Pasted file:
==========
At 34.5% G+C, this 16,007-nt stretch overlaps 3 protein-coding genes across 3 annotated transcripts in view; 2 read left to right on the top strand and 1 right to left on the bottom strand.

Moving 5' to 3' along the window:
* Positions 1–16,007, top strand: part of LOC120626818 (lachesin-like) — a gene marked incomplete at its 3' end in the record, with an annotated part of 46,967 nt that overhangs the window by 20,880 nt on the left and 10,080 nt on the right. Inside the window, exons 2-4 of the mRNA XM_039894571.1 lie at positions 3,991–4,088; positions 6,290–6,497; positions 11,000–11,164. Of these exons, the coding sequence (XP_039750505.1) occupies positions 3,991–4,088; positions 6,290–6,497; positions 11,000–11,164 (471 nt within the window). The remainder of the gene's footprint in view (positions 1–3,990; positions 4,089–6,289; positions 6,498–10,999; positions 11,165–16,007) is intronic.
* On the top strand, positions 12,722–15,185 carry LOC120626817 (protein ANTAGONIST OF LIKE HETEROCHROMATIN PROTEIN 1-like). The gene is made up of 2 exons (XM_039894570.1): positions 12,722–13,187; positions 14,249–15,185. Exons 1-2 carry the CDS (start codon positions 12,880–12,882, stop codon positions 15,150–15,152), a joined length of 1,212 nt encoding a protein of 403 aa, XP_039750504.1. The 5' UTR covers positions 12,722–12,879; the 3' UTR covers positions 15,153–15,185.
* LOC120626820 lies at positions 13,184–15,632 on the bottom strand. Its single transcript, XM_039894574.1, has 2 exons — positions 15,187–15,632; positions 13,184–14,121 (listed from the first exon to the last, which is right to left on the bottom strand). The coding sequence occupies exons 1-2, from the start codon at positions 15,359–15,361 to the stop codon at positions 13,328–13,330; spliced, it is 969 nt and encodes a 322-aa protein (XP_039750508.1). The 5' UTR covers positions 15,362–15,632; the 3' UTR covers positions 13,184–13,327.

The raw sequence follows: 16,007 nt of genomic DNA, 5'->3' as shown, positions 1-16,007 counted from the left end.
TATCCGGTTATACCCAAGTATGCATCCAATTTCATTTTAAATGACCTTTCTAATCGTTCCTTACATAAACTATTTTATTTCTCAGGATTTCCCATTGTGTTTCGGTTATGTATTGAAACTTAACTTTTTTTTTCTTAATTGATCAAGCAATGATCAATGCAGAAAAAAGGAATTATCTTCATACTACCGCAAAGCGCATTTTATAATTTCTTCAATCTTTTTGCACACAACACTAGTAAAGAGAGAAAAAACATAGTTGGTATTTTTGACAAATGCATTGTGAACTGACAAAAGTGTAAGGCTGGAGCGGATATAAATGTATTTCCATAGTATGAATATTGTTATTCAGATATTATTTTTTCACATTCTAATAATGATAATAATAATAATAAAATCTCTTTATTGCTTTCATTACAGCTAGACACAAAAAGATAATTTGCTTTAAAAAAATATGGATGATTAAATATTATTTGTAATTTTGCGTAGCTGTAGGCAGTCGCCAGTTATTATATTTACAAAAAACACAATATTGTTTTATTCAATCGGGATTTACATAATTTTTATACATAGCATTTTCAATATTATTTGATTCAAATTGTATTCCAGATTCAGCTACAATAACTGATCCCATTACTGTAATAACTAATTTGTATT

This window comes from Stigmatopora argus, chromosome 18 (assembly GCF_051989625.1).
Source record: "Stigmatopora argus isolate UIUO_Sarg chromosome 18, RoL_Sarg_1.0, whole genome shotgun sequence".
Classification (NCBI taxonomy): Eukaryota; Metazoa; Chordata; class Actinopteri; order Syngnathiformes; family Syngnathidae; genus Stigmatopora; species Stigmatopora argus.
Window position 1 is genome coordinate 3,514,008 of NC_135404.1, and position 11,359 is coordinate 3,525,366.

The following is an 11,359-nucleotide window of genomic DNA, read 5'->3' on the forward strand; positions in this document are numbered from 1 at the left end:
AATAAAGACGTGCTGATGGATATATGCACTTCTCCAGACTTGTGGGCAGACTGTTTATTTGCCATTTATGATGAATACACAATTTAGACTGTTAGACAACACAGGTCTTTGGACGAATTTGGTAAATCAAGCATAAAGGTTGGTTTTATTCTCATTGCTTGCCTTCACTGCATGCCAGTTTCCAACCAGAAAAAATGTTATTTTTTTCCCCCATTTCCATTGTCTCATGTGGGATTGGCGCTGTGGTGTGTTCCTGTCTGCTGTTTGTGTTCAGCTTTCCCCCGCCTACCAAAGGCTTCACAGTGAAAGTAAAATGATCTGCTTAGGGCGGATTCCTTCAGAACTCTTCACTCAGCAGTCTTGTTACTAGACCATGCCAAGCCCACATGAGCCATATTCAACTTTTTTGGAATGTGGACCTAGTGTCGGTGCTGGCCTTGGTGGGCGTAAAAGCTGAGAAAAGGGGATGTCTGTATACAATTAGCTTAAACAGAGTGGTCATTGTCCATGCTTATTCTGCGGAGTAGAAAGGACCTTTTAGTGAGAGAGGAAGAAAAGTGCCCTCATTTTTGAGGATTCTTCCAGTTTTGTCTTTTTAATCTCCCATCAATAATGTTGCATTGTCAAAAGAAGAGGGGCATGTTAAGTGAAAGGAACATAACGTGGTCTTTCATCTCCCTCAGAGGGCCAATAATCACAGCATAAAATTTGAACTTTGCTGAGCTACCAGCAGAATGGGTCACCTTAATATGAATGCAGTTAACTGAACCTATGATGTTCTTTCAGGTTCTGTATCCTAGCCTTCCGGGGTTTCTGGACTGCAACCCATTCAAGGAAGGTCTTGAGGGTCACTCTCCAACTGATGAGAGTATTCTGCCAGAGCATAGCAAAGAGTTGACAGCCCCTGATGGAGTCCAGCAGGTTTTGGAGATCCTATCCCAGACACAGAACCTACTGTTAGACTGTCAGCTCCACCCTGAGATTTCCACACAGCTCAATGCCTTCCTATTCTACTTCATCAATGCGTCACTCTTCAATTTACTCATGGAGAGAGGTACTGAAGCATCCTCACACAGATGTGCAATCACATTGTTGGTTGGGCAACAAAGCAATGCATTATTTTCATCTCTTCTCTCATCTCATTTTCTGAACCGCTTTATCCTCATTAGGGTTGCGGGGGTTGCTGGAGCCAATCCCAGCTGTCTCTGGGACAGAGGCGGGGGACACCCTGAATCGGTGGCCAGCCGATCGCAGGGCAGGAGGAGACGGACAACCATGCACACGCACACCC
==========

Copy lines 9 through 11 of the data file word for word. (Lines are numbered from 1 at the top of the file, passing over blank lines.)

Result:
Source record: "Stigmatopora argus isolate UIUO_Sarg chromosome 18, RoL_Sarg_1.0, whole genome shotgun sequence".
Classification (NCBI taxonomy): Eukaryota; Metazoa; Chordata; class Actinopteri; order Syngnathiformes; family Syngnathidae; genus Stigmatopora; species Stigmatopora argus.
Window position 1 is genome coordinate 3,514,008 of NC_135404.1, and position 11,359 is coordinate 3,525,366.